Andrea Cudin, owner of Lira Rossa Artisan Cheese, places fresh, homemade cheeses made from original Italian recipes in the refrigerator in a small building on the Four E Dairy in Moulton.

The building is always open, and some of the bags are marked with customers’ names who leave money when they pick up their purchases. Other cheeses are there for the taking by anyone, and they are asked to leave their payment. Lira Rossa operates under the rule of the honor system.

Cudin brought old-world recipes from the Friuli- Venezia Giulia region of Italy to the Crossroads when he moved to the area with his wife, Jillian Scheumack Cudin. Since then, he has returned to a small village creamery in his native country for five weeks to learn more about making cheese. He turned his hobby into a business in 2016, and the cheesemaker who provided Cudin with instruction in Italy made the trip to Texas for the grand opening.

Milk from Four E Dairy is piped directly from the milk barn into the creamery where Cudin makes his cheeses. The quality of the milk determines the quality of the cheese, and more than 300 Jersey cows at the Four E Dairy produce a high-quality product, Cudin said. The cows are grass-fed and roam free on the farm without antibiotics or hormones.

“That makes the milk richer in healthy enzymes and also less prone to contaminations, therefore, safer,” Cudin continued. “Cheese is a result of processing milk, so you already know if you have good cheese based on the milk.”

Price is the main concern for grocery store chains where the average customer expects cheese to be inexpensive, and those cheap cheese start with cheap milk. Furthermore, the creameries making cheese in large quantities for grocery stores do not have the same control over the quality of the product as the smaller creameries.

One gallon of milk makes about one pound of cheese, and Cudin makes at least 15 different types of cheese that range in weight from about an ounce to 14-pound wheels.

The most popular cheeses are latteria, mozzarella and ricotta. The latteria, made from raw milk according to an original Friuli-region recipe, is the signature Alpine-style cheese. The flavor is “delicate” and “strengthens and becomes more aromatic with age.” Other varieties include caciotta, ricotta affumicata and formadi frant.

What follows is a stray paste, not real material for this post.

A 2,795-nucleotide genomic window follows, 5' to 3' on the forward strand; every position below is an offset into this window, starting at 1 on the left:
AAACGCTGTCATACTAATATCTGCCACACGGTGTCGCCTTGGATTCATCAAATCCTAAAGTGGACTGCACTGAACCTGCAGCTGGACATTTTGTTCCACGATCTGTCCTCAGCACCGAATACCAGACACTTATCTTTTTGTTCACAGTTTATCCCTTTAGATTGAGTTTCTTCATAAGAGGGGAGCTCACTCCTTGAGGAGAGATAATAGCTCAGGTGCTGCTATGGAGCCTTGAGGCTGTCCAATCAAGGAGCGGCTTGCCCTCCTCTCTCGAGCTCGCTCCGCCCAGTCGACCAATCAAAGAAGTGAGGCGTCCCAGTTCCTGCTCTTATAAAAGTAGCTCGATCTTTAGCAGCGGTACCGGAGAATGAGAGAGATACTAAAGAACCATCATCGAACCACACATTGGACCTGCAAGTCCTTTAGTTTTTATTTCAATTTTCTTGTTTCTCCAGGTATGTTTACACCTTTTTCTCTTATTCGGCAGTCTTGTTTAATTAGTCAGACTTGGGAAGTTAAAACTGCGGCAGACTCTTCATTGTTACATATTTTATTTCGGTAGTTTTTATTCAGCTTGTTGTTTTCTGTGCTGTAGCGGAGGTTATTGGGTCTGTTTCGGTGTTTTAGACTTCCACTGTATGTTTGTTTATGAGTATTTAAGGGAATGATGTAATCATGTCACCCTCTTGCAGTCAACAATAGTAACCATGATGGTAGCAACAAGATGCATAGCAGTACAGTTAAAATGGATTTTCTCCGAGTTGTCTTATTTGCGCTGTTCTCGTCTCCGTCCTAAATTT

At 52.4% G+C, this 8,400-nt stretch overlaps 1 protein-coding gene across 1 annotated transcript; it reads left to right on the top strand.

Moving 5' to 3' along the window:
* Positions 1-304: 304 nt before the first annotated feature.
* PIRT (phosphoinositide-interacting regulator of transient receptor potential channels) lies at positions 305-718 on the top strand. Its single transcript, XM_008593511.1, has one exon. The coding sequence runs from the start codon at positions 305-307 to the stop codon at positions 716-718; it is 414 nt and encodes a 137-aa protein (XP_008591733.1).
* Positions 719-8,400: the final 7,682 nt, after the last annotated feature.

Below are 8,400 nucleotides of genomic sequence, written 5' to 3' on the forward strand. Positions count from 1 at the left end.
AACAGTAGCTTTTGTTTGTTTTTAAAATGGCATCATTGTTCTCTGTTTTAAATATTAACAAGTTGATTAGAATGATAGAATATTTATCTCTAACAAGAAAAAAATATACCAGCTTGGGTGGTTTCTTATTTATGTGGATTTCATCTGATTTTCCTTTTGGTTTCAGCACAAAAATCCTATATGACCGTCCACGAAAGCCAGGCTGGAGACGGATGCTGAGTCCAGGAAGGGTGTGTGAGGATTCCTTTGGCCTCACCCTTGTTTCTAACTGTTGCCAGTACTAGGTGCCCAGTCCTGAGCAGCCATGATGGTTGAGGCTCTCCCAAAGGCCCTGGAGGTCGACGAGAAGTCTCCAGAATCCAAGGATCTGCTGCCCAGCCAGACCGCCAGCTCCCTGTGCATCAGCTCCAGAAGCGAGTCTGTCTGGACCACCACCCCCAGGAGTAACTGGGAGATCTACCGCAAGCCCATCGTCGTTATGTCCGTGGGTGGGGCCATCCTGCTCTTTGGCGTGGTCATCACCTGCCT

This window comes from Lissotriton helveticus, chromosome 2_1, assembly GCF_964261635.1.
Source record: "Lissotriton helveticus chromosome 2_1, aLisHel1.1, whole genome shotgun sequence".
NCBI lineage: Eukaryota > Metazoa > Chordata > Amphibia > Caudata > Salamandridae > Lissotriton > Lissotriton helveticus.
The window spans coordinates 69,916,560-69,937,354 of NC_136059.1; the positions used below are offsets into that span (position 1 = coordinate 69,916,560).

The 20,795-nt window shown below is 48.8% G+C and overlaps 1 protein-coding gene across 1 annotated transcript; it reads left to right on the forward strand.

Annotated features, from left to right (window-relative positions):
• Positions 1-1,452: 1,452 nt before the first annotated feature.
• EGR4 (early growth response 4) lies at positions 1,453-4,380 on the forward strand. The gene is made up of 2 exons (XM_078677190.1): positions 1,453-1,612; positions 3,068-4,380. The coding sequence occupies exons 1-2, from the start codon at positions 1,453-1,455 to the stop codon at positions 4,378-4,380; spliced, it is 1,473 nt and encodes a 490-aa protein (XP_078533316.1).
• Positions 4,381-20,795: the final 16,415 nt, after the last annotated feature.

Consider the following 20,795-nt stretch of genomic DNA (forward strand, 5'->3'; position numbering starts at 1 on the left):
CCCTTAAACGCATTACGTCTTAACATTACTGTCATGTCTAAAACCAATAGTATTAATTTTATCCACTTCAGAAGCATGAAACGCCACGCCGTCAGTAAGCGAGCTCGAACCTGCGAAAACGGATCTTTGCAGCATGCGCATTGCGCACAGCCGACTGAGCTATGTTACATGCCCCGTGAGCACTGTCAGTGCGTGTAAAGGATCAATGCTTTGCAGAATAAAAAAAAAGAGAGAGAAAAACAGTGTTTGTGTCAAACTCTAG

“First, mozzarella was our bestseller, and now, latteria is,” Cudin said. “And our ricotta, when you try ours, you never go back because it’s so different.”

Lira Rossa is the only creamery anywhere in the area making what Cudin calls “real ricotta.”

Cudin travels every Friday to Houston, stays the night and attends the Urban Harvest Farmers Market on Buffalo Speedway on Saturday. While there, he also delivers his cheeses to restaurant clients. Majek Vineyard and Winery in Schulenburg was Cudin’s first client, and the Victoria Country Club has occasionally served his cheeses in Victoria.

Cudin said he makes an expensive product, $20 to $24 per pound, but his prices are still below average for cheeses made by small-batch creameries in Texas.

“We are making Italian artisan cheeses like those made in Italy,” he said. “And many people are not used to cheeses being expensive.”

Despite working six days per week, Cudin called his wife the breadwinner of the family. She works for Scheumack Homes, another family business, and takes care of the bookkeeping and other duties outside the cheese-making room for Lira Rossa.

Cudin said customers can purchase cheeses at the creamery, order them and pick them up at the Cudins’ home in Victoria or have them shipped during the cool months.

Elena Anita Watts covers arts, culture and entertainment for the Victoria Advocate. 

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